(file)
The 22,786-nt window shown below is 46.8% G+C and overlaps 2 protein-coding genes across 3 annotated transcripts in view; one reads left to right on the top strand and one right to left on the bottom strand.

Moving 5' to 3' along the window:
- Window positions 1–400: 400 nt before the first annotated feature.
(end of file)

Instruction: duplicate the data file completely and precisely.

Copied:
The 22,786-nt window shown below is 46.8% G+C and overlaps 2 protein-coding genes across 3 annotated transcripts in view; one reads left to right on the top strand and one right to left on the bottom strand.

Moving 5' to 3' along the window:
- Window positions 1–400: 400 nt before the first annotated feature.